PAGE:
Global Research Awards Showcase China’s Gains and Efforts to Retain Scientists

Discussion in 'China' started by cir, Jan 25, 2012.

  1. cir

    cir Senior Member Senior Member

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    By MICHAEL WINES

    Published: January 24, 2012

    BEIJING — China’s government has thrown billions in recent years into building a top-notch research establishment, hoping to keep its best scientists working here and lure back those who are abroad.

    Now comes a hint that that effort is beginning to pay off.

    The Howard Hughes Medical Institute, one of the world’s most prestigious research foundations, announced Tuesday that it was honoring 28 biomedical researchers who studied in the United States and then returned to their home nations. Each will receive a five-year research grant of $650,000.

    Seven — more than any other nation — are from China.

    “They’re incredibly energetic, extremely smart, highly productive and accomplished,” Robert Tjian, president of the institute, said of the Chinese winners in a telephone interview. The 28 are receiving the institute’s first International Early Career Scientist awards.

    Founded in 1953 by the eccentric industrialist Howard Hughes, the institute, headquartered in Maryland, is one of the largest philanthropies supporting biomedical research. With an endowment of $17.5 billion, it dispenses about $700 million a year in grants to more than 350 researchers.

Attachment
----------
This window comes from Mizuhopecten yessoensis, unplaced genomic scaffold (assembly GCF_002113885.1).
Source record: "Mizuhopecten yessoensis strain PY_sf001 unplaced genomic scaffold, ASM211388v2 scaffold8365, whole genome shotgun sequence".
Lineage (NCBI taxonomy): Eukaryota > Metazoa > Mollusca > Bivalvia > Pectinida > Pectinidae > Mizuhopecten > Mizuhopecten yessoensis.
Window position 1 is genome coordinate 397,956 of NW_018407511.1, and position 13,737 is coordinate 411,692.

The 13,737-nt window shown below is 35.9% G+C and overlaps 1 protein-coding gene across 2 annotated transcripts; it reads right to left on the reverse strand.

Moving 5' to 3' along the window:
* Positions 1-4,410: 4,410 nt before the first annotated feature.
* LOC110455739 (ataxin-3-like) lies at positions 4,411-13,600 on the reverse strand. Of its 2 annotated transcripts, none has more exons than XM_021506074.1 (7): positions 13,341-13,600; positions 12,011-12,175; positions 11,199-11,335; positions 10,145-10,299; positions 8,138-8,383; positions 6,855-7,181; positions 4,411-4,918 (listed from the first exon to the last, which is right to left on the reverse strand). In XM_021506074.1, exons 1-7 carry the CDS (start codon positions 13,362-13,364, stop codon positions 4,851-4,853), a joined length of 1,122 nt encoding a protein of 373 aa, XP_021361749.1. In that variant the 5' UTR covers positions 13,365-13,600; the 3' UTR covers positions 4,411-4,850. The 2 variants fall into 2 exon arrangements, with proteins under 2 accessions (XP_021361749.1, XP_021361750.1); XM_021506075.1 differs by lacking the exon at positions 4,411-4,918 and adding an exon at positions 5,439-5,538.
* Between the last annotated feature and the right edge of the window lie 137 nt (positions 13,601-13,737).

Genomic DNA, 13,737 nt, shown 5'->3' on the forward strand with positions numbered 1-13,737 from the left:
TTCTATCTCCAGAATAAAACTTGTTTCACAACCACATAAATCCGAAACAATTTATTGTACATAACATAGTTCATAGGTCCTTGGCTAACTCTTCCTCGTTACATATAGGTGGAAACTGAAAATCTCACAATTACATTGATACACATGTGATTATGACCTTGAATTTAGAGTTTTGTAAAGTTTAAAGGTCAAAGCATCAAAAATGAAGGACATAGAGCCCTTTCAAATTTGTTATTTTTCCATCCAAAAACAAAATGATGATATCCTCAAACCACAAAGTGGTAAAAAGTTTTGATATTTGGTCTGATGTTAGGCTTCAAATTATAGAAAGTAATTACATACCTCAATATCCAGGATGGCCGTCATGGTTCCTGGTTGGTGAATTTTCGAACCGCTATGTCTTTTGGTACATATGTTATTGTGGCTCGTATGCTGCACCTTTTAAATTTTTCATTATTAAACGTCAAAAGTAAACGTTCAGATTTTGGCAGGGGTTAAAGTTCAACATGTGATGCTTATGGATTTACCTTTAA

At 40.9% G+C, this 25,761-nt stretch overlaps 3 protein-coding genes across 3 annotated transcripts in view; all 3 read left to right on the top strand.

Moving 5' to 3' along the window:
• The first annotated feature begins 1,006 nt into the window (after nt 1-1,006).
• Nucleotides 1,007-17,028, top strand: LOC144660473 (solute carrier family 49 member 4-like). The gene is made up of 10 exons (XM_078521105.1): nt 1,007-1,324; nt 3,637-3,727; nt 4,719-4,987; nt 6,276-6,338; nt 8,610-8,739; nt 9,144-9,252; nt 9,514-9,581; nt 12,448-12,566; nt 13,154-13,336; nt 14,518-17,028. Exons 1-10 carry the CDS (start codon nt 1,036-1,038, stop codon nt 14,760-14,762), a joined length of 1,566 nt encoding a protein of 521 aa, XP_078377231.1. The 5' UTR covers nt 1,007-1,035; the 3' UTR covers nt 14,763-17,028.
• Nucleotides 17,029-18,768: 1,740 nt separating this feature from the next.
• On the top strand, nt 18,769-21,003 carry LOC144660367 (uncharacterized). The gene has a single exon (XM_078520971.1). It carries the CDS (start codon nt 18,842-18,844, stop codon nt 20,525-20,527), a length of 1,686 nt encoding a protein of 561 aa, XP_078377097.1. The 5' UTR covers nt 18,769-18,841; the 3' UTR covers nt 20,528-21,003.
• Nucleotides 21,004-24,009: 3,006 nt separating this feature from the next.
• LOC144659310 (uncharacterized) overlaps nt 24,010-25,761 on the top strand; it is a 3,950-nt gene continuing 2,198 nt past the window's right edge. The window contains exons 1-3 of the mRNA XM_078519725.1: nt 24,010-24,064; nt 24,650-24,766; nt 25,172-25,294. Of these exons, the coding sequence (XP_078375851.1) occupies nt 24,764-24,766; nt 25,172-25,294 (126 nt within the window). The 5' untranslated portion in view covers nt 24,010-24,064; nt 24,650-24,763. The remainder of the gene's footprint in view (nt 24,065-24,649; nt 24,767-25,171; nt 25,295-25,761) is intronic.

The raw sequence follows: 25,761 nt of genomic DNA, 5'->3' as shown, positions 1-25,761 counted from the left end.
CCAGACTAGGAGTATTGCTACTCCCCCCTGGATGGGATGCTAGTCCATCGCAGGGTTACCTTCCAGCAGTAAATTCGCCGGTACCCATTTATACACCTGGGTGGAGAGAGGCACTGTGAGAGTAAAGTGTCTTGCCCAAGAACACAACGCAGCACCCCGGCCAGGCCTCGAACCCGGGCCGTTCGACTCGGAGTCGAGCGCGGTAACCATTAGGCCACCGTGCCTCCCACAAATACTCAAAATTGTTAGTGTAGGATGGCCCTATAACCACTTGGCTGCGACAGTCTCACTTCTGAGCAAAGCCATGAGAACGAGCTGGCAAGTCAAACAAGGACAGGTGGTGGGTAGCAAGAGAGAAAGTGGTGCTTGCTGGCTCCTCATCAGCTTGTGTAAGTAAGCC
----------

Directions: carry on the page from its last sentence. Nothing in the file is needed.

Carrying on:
Portugal and Spain are each home to five of the winners of the new award. Dr. Tjian said those nations and China have made unusually strong efforts to excel in biomedical research. Italy and South Africa had two winners each, and Brazil, Poland, India, Hungary, Chile, South Korea, and Argentina each had one. The number of applications submitted by scientists from China was matched or nearly matched by scientists in some of the other eligible countries, the institute said.

    Four of the seven Chinese winners work at China’s new National Institute of Biological Sciences, which is led by an American-educated scientist, Wang Xiaodong. The remaining three work at Beijing’s Tsinghua University, the Wuhan Institute of Physics and Mathematics in Hubei Province, and Nankai University in Tianjin.

    Their research disciplines range from cell genetics to cell proteins and cell mechanics; from immune systems’ behavior to the human genome.

    The international awards are an offshoot of a similar Hughes Institute program aimed at promising American scientists. The vast bulk of Hughes grants go to American-based research, Mr. Tjian said, but officials wanted to encourage work in other nations that are supporting high-level science and encourage collaboration between scientists in different nations. They also hope to promote American research tenets — challenging conventional wisdom and authority; rigorous discipline; transparency — abroad.